In my day job, I do quite a bit of non-fiction writing. Even though I’ve been writing non-fic for many years, I’m better known professionally for my proofing and editing. Co-workers cringe when I draw out my trusty red pen.
So, when I made the leap into fiction writing, editing was waiting for me like an old, familiar friend. However, it’s more like a love/hate relationship. I constantly struggle with it. Not because I hate editing, but because I actually enjoy it…a little too much.
How could this be a detriment? Well, like many authors, I set aside time specifically for writing. This is a practice I highly recommend. Those stolen, distraction-free moments are priceless.
Imagine me with my laptop and two hours to write. This is how it usually goes:
“Alright, Bryna, you’ve got a lot of work to do today.” (Yes, I do talk to myself on occasion.)
“You need to finish up chapter 5 and write the fight scene for chapter 15.” (No, I don’t usually write chapters in order.)
“Let’s start by reading the last paragraph written for 5.”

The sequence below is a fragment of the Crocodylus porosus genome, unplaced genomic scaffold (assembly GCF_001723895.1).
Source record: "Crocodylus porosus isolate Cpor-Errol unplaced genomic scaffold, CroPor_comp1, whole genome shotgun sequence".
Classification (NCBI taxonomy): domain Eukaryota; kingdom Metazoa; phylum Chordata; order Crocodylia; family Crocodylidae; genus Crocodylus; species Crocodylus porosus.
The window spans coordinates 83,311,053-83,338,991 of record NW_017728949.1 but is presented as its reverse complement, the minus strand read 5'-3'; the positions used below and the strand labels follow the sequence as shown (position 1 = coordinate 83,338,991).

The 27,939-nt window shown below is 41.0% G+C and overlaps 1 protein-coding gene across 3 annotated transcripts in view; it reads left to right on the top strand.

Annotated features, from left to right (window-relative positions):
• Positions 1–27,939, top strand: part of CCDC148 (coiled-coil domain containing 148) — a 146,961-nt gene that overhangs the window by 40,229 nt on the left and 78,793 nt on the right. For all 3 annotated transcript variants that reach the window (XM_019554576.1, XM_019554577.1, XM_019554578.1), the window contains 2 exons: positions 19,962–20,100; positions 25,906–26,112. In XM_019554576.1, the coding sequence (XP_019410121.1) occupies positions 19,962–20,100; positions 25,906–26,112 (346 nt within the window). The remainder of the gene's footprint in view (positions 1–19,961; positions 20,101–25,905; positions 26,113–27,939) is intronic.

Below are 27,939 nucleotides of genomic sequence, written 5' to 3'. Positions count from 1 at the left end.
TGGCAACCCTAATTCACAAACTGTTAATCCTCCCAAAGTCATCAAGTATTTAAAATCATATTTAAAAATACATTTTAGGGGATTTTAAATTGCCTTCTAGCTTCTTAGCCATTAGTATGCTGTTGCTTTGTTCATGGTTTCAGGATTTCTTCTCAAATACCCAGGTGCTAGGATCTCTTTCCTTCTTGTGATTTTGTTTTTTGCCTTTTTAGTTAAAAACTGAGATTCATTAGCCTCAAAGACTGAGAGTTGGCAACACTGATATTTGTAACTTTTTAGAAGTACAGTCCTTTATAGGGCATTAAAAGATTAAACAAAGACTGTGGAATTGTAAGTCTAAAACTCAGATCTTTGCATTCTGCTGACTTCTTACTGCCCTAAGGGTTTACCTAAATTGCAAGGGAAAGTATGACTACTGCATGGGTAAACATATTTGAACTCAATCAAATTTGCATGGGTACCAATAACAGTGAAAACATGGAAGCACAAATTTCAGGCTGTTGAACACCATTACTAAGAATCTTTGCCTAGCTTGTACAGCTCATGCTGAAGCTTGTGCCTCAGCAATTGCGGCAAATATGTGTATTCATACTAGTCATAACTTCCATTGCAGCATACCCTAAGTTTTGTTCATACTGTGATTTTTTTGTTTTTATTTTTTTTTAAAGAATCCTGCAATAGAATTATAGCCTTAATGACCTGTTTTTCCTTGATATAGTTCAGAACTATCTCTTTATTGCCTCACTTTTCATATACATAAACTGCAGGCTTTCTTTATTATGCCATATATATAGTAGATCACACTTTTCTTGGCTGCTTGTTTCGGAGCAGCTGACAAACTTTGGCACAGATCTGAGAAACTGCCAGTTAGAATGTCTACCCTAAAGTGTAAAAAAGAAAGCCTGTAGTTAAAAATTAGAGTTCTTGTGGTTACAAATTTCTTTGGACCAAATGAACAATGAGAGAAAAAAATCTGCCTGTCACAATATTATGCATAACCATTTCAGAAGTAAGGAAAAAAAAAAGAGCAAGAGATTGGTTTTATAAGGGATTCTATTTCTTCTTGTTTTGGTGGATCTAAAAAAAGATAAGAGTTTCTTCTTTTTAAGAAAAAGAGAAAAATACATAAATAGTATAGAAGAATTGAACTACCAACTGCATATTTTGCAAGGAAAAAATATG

“Hey! There’s a typo.” (That’s usually how it starts.)
“Ya know what? I’ll just re-write this entire sentence. And since I’ve re-written that sentence, it will fit better if I just re-write the whole paragraph. Hmmm, it would really help the flow to move that paragraph to a different section. I’ll read that section to make sure. Yes, it fits better, but I think I’ll re-write a couple of sentences in this section and delete this paragraph….” (you get the idea)
Pretty soon, I’ve spent the whole two hours editing rather than writing anything new….love/hate.
And even though I’ve edited every paragraph multiple times by the time the last word is inked, I then send it to at least a couple of folks to edit and usually my beta readers have a few suggestions too. Because even with my obsession over editing, I know the truth – authors should never review their own work. It needs to be seen by a fresh pair of eyes.
Ultimately, here’s my advice on editing…
– Control your Inner Editing Beast. Don’t use “writing time” to edit.
– Use an Experienced Editor. Unless your husband teaches Literature or works for Scholastic, he’s cheap and convenient but probably not the best choice. Choose someone experienced in proofing and editing written works. Choose more than one person if possible.
– Know your Editor. There are too many unscrupulous editing agencies out there. We have so many good resources in our own communities such as a reporter from the local newspaper, fellow authors, or even a public relations/communications professional at a local business. I’ve also found that secretaries that work with legal documents or contracts make good proofreaders. And even though I suggest that you pick someone you know, don’t pick someone you know well. Friends tend to hold back.
Check out what these indie authors had to say on the subject of editing: